Ethereum 2.0: First hard fork upgrade planned

Ethereum 2.0: First hard fork upgrade planned

The first hard fork for Ethereum 2.0 is coming up. This serves as a general test before deeper changes are made.
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Ethereum co-founder Vitalik Buterin on Monday released a plan for the first hard fork of the new Ethereum 2.0 beacon chain, tentatively called HF1.

The hard fork will allow developers to introduce several major upgrades to the recently launched Beacon Chain. This also serves as a test for more in-depth changes in the future.

The biggest practical change is support for light clients

These are nodes that have minimal resource requirements and could run on mobile devices. This will allow „trust-minimised wallets“ to verify the blockchain themselves instead of Bitcoin System relying on external service providers.

Light client support will be introduced through dedicated „sync committees“. These are groups of validators randomly assigned to create special signatures. These make it easier to determine the correct version of the chain.

Other improvements include fixes to the fork election rules. Here, the developers have identified several cases where the protocol was potentially vulnerable to reorganisation attacks. The issues are subtle and require precise timing, but they would have allowed criminals to exploit flaws in the network and control a small portion of the validators. These vulnerabilities would have been known before the launch, but were discovered too late to be fixed in time, Buterin said.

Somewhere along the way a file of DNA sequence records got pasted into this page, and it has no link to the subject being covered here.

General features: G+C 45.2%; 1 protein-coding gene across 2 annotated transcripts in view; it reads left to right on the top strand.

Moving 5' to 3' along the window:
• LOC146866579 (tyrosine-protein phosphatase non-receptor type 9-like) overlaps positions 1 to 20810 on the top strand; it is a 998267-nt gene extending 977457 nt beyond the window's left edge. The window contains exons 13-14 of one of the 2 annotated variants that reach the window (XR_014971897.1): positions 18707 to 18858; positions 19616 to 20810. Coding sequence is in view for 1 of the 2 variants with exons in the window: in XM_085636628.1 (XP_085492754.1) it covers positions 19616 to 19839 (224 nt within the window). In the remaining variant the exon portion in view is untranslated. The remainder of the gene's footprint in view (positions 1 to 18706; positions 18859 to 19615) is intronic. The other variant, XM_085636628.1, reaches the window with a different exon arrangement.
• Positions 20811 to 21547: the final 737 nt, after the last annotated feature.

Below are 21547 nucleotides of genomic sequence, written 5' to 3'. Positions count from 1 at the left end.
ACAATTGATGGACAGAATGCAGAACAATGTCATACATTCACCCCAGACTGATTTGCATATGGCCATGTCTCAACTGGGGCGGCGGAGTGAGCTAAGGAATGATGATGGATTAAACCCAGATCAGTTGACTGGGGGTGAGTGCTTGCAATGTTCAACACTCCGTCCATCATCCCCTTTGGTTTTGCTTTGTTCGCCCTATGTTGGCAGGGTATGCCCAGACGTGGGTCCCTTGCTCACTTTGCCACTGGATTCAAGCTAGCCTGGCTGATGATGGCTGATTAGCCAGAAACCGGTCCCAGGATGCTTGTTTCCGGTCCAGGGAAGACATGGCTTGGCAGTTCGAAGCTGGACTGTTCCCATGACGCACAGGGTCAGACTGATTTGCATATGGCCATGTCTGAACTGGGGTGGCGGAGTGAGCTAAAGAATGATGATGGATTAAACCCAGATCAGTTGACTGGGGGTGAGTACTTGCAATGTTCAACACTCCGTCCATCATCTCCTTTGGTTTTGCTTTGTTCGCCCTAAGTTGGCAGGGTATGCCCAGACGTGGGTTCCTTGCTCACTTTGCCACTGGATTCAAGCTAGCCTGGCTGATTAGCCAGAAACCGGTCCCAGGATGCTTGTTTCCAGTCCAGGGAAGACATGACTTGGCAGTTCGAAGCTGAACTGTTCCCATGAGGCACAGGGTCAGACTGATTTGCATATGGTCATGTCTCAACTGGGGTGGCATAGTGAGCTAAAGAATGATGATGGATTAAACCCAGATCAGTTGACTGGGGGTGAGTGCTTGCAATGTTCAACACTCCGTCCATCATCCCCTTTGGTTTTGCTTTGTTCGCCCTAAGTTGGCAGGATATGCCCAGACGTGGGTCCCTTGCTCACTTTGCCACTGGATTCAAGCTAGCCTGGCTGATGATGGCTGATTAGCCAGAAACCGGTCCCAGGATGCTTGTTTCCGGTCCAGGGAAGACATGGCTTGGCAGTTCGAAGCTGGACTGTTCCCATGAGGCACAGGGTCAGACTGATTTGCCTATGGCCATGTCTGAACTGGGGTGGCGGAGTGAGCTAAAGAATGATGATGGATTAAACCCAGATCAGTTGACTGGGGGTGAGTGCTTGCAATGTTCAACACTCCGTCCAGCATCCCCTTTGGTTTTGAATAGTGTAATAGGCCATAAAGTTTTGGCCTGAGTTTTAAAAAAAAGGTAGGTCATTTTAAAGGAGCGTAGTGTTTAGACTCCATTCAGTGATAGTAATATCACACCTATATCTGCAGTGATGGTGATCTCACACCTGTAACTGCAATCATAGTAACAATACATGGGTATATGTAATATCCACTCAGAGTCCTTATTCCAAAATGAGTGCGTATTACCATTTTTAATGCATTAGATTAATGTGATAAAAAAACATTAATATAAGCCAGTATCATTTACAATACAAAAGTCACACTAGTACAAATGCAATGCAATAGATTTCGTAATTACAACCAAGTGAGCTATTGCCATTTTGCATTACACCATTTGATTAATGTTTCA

The hard fork also includes practical changes. The functioning of the slashing and inactivity leakage mechanisms are to be revised. Currently, stakers on Eth2 can lose part of their capital. Either because they are inactive or because they try to support a minority fork of the chain. This is punished with slashing.

Losses due to inactivity were sometimes seen as a deterrent, as you were penalised in cases of force majeure, such as a bad internet connection or power outages. The system was set up to be very lenient. However, the team is now tweaking the mechanism further to make life easier for stakers with unstable connections. The leak is supposed to become square. That is, there is a clear difference between transient and continuous inactivity. Here’s a rough example of this: a staker who records 10 outages lasting six minutes each, for a total of one hour, would lose 10 times less than another staker who simply shuts down their device continuously for an hour.

Inactivity leaks are also supposed to end gradually and not immediately. This ensures that offline nodes lose value until the network is well above the threshold required for security.

While some of the changes provide more leniency in the system for honest mistakes, the team is changing some parameters to introduce harsher fines for bad behaviour. This is to „weaken“ the „training wheels“ of the system.

It is unclear when the hard fork will be implemented, as some details of the proposal still need to be worked out and reviewed. Meanwhile, Ethereum developers are trying to come up with a naming convention for HF1 and future hard forks. Proposed topics so far include names of stars, planetary systems, World of Warcraft zones and month names.